The sustentaculum is seen to have a broad groove on its lower aspect, and this is continuous behind with a groove on the back and inner part of the astragalus, and is for the tendon of the Flexor longus hallucis.
The head of the astragalus is visible, in front of the sustentaculum, between it and the scaphoid. The inner part of the scaphoid is prolonged downwards as the tubercle of scaphoid. In front of this the inner cuneiform is seen to have a thick and strong base, whereas the other two cuneiform bones have their broad bases uppermost and consequently do not show very well on the plantar surface; moreover, they are rather hidden in the deep concavity of the sole. The cuboid forms a prominent mass outside the cuneiforms, and has a deep groove crossing it obliquely just behind its metatarsal border ; this is for the tendon of Peroneus longus, and is therefore directed towards the proximal end of the first metatarsal, on which bone and the internal cuneiform the tendon is inserted. This groove commences in a deep notch, on the outer border, for the tendon as it comes round from the outer side of the os calcis, and here there is a facet for a fibro-cartilaginous sesamoid thickening in the tendon. A prominent ridge crosses the cuboid behind the groove, and behind the ridge is a ligamentous hollow that is immediately in front of a corresponding hollow on the os calcis and is filled by the " short plantar ligament," a mass of fibres connecting the two bones here.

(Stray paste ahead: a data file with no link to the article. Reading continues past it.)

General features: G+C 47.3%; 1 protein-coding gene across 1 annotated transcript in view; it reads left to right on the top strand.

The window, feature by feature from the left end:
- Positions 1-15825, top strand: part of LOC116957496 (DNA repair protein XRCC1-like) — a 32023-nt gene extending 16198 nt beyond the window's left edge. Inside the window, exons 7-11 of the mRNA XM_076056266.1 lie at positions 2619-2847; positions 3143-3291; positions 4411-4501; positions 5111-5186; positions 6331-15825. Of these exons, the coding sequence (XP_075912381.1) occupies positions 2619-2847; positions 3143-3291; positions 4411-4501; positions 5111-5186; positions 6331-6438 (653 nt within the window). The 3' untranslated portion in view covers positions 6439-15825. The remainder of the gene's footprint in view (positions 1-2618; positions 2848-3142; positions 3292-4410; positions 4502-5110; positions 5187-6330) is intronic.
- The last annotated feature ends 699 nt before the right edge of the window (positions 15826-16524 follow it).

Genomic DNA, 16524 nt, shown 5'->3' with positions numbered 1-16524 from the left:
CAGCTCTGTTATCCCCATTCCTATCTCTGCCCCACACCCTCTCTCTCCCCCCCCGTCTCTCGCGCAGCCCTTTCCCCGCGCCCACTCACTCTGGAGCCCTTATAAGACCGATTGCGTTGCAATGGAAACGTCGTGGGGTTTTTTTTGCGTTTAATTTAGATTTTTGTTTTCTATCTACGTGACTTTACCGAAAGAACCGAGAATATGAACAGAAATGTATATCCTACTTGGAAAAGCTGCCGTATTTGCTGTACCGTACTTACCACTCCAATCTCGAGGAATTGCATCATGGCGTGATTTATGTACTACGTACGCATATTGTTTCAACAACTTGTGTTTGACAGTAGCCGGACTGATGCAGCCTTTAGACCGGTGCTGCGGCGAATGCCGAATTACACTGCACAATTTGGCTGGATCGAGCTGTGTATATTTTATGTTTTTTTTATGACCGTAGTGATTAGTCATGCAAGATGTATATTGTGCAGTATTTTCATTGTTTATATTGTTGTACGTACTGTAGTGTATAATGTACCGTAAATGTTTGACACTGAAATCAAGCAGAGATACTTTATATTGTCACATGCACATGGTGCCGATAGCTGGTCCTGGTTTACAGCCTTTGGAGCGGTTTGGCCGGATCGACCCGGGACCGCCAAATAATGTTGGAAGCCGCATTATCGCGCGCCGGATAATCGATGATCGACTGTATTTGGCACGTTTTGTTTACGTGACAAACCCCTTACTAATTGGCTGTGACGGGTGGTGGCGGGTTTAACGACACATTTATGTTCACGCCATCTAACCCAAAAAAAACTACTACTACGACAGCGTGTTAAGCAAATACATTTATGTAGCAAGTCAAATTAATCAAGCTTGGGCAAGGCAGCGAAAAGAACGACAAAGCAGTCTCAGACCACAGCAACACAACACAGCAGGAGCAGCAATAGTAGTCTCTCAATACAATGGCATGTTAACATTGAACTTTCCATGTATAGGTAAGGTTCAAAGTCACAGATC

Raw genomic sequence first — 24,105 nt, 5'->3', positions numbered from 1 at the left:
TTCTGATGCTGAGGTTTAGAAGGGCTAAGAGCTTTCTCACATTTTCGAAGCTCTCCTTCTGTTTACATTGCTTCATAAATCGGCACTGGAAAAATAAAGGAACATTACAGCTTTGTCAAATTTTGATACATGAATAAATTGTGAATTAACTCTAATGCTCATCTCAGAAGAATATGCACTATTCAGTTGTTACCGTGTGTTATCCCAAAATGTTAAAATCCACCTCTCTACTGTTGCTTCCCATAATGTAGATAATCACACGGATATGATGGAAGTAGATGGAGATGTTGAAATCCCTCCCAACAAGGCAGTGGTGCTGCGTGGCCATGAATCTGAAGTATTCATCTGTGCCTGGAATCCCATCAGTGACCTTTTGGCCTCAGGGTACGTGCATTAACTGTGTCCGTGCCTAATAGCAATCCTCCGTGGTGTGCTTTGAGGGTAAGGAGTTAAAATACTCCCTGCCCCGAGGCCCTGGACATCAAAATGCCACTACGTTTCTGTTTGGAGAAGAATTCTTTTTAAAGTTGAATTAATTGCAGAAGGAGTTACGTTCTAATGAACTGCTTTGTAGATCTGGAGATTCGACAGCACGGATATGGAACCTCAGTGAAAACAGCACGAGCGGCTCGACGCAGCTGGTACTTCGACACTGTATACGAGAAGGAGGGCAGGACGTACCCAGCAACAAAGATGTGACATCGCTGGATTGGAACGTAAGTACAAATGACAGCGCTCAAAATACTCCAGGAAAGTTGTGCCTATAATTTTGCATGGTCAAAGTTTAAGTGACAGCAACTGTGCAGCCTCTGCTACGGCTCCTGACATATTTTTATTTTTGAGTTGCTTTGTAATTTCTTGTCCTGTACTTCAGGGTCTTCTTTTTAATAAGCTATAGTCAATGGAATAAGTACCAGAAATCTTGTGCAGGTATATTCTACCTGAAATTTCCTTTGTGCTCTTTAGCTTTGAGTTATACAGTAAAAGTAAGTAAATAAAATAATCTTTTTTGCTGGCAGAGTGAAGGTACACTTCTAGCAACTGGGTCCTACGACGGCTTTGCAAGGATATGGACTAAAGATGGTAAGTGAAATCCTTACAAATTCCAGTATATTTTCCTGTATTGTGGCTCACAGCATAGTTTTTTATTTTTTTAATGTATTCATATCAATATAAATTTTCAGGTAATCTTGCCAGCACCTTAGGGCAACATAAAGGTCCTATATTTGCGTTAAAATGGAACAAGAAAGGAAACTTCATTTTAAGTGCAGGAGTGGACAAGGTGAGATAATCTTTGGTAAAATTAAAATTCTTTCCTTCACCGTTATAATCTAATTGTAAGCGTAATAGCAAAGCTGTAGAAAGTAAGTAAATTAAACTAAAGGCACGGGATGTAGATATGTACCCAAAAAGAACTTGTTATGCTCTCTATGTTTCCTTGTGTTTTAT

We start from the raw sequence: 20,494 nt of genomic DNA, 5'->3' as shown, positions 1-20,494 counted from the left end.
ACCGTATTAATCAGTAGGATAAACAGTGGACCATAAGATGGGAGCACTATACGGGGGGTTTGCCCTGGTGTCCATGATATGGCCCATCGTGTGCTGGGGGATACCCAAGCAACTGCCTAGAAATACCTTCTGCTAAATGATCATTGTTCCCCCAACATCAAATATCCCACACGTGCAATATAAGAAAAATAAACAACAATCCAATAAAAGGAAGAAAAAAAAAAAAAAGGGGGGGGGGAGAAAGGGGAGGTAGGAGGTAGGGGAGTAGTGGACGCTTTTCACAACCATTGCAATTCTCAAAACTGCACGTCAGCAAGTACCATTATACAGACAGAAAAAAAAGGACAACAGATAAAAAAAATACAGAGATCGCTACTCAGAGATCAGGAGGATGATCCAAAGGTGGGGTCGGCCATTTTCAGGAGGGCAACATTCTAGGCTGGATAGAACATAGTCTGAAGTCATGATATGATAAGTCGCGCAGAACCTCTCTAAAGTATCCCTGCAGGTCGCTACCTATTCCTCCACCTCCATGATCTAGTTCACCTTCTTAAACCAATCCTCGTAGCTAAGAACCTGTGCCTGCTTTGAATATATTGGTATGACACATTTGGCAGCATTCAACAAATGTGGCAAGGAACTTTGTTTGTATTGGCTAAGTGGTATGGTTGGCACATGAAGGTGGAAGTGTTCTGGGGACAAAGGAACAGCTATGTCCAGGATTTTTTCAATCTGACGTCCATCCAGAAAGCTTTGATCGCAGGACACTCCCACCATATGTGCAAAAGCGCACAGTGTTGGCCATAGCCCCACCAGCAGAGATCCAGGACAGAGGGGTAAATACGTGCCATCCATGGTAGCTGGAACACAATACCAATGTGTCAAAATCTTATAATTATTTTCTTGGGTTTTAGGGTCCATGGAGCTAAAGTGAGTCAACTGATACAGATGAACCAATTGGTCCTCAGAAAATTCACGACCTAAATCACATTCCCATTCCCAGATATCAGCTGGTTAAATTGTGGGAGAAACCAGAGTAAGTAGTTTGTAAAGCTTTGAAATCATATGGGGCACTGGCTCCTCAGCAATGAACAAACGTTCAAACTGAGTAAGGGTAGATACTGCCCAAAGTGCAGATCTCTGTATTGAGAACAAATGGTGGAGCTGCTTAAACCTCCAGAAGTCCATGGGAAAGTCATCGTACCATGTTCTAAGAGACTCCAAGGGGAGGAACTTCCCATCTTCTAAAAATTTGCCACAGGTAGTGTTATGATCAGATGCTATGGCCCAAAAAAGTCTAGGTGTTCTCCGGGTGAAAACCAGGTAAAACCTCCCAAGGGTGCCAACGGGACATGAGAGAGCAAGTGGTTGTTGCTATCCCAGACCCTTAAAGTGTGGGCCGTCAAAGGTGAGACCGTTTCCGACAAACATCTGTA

Now compare the skeleton with the living foot, and endeavour to recognise some of the bony points ; these can be felt even through the boot as a rule.
On the inner side the malleolus of the tibia is, of course, recognised at once ; about three-quarters of an inch below this the sustentaculum can be felt by fairly deep pressure, and about an inch in front of this the tubercle of the scaphoid is easily found. Pass the fingers carefully along the inner side in front of this, and it is possible to distinguish the bony masses of the inner cuneiform and first metatarsal from each other.
Fig. 140.-Plantar aspect of right foot. Semidiagrammatic.
On the other side the external malleolus and the styloid prominence of the fifth metatarsal, below and in front of it, are the only points that can be found : the edge of the tarsus between these lies so deep and is so covered by soft parts that it cannot be certainly felt.
But the general level of the mid-tarsal joint can be placed on the outer side as half-way between these points, while on the inner side it lies, of course, just behind the scaphoid tubercle. This is an important joint, at which a large part of the free movements of the foot take place.
In the metatarsal region it is enough to point out at present that there is a transverse arch continuous with that of the tarsus but not so deep : attention can also be called to the presence of a couple of sesamoid bones on the plantar surface of the head of the first metatarsal, which are the largest in the body, after the patella, and which account for the marked grooves present on this surface of the articular head.